• In the past few years, USB has gotten much faster

      I agree with most of your post, but this is simply false. USB 3.0 is a completely new interface, bolted on USB 1/2 to make it seem like a seamless transition.

      I used to think USB is all about selling a new interface with an old name. For example, in a few years we'd have a CPU socket called USB 14.0, but hey, at least it's USB. Now I have a USB 3.0 hard drive, and the mini plug/socket in particular shows how it's just USB 1/2 + 3.0 bolted together. So my new future prediction is USB 17.0 where you have th

      • by dave562 ( 969951 )

        What are you talking about? USB 3.0 is significantly faster than USB 2.0. I work in a business where we have to transfer data on physical media due to the volumes involved. We ship hundreds of drives a month. Our clients refuse to accept anything other than USB 3.0 anymore because the previous generation is too slow.

        • Sometimes.
          A USB3 port, if you plug a USB3 hub into it, and 2 USB2 devices into it will go just as fast, and no faster than a USB2 hub.
          Because that's what it is.
          There are no transaction translators at all.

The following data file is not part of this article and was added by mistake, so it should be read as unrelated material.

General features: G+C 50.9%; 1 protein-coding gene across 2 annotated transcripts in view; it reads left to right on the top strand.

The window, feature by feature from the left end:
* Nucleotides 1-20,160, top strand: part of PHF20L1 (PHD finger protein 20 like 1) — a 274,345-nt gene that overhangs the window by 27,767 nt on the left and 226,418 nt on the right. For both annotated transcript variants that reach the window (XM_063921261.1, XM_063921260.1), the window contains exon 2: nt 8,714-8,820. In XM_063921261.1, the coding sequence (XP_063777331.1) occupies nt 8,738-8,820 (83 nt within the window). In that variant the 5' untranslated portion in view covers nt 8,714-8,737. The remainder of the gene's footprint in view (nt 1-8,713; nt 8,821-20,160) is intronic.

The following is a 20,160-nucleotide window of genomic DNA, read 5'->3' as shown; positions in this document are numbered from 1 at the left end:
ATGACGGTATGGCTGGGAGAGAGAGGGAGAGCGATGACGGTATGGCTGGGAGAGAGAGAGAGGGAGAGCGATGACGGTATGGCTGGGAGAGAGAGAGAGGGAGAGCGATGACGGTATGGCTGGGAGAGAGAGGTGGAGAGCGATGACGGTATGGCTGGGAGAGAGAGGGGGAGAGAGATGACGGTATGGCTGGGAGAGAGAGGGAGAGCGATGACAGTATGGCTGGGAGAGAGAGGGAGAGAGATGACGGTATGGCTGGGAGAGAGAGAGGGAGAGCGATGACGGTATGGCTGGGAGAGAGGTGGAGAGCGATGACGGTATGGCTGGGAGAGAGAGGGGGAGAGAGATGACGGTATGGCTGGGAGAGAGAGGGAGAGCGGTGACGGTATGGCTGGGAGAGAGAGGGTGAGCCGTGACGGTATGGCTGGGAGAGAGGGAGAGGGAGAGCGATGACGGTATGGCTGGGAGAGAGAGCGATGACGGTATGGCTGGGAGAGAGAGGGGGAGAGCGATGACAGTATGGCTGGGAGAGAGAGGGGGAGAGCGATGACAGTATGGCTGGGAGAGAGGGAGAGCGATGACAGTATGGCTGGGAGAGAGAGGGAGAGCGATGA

There are none even specced in the spec as optional, for high-end vendors to aspire to.

        • I'm sorry if you missed my point. I agree that USB 3.0 is faster than USB 2.0 — in the same way that PCI Express is faster than PCI. Does that mean PCI has gotten much faster, or is PCIe a new interface that has replaced PCI?
      • I agree with most of your post, but this is simply false. USB 3.0 is a completely new interface, bolted on USB 1/2 to make it seem like a seamless transition.

        I've been wondering about that -- Since a USB 3 port has separate pins for ultra-speed and high-speed, shouldn't I be able to plug two devices into the same port?

    • by tlhIngan ( 30335 )

      Not what this guy is saying is wrong, but there are other unaddressed issues. They cover issues like "power savings", but not the much more important issue of buying an unknown piece of hardware from an unknown vendor, without a warranty. Aside from that, sometimes there are issues of physical constraints-- like I have limited space, limited ventilation, and one UPS to supply power. Do I want to buy 5 servers, or one powerful one? ...

      And sometimes, buying "new" is more about getting a known quantity with su

  • by Anonymous Coward

    Oh, great, it's hard enough to replace obsolete equipment as it is. Once management sees this, they'll wonder why we can't keep that old Dell server going a few more years - after all, other companies are buying the same server for this guy. IT will never get another upgrade approved ever again if this gets out. Forget the cost savings of lower-power equipment, and the massive throughput increases in newer drives.